Seminaries are today again up for review. The editors at Christian Century have a series of questions we can discuss and then they have a rather firm suggestion as well. How would you answer their questions?

If church leaders had the chance to fashion a seminary from scratch, what would it look like? Would it have its own campus? Would it be tied to a denomination or be fully ecumenical? Would the classical academic subjects be taught and, if so, how would that learning be correlated with the work of forming spiritual leaders and training them in the practice of ministry? Would greater emphasis be placed on supervised ministry? Might the entire curriculum be based on an apprenticeship model of learning?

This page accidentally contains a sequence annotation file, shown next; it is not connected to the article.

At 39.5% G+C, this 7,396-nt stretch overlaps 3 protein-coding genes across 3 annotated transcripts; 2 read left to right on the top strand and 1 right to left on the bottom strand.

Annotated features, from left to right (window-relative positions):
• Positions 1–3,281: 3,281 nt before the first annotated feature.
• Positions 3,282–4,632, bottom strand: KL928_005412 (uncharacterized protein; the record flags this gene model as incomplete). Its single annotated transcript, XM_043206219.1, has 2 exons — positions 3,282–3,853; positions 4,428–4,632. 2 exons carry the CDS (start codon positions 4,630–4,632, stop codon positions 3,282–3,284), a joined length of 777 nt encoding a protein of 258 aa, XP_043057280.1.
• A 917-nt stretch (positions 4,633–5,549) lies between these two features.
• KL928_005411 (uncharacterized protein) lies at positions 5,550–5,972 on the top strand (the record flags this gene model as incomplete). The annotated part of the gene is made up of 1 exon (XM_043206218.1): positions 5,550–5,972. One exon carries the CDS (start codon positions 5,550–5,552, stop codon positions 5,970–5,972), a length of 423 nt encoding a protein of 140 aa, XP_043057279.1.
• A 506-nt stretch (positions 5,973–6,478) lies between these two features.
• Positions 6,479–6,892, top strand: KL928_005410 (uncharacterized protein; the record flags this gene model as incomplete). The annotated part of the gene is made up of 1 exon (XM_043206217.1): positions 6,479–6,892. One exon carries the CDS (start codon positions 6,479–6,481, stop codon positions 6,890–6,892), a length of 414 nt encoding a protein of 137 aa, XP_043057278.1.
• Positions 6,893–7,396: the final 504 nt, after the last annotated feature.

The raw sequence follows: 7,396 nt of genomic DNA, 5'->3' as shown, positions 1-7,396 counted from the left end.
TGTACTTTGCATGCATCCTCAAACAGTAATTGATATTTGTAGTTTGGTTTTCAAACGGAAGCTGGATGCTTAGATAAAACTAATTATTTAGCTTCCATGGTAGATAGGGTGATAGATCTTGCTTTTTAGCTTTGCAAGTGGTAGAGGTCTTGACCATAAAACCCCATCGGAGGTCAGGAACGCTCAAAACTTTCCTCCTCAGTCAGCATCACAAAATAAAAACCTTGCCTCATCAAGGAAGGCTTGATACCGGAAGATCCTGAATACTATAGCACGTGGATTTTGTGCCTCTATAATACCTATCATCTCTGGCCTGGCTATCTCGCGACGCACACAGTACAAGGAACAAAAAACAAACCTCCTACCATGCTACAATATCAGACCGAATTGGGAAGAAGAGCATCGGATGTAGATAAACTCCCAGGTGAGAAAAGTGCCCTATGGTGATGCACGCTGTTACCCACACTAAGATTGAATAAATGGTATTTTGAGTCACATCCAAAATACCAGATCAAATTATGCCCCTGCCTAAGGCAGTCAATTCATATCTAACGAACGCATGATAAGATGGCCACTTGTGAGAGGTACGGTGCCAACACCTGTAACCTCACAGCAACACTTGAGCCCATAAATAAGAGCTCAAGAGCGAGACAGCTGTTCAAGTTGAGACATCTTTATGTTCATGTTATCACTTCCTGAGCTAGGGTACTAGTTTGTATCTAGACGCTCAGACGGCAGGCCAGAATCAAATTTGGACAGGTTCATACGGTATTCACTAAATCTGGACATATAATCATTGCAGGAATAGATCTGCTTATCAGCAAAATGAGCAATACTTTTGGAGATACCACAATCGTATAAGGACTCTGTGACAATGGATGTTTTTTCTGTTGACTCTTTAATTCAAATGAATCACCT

Seminaries and their constituencies should use this moment to consider new pedagogical models as well. Take, for example, the longstanding disconnect between the practical fields of ministry and the academic disciplines of Bible, theology, ethics and church history. Curricular discussions have focused on how to help students integrate the practical and theoretical aspects of study, but most efforts end up maintaining the division and placing the burden of integration on the students more than on than the curriculum and the faculty. Is it time to organize courses around the life and mission of the church?

Change usually comes slowly to institutions, but these are not usual times. Deft administrators and imaginative teachers will have to take some risks to redefine theological education for the next generation.

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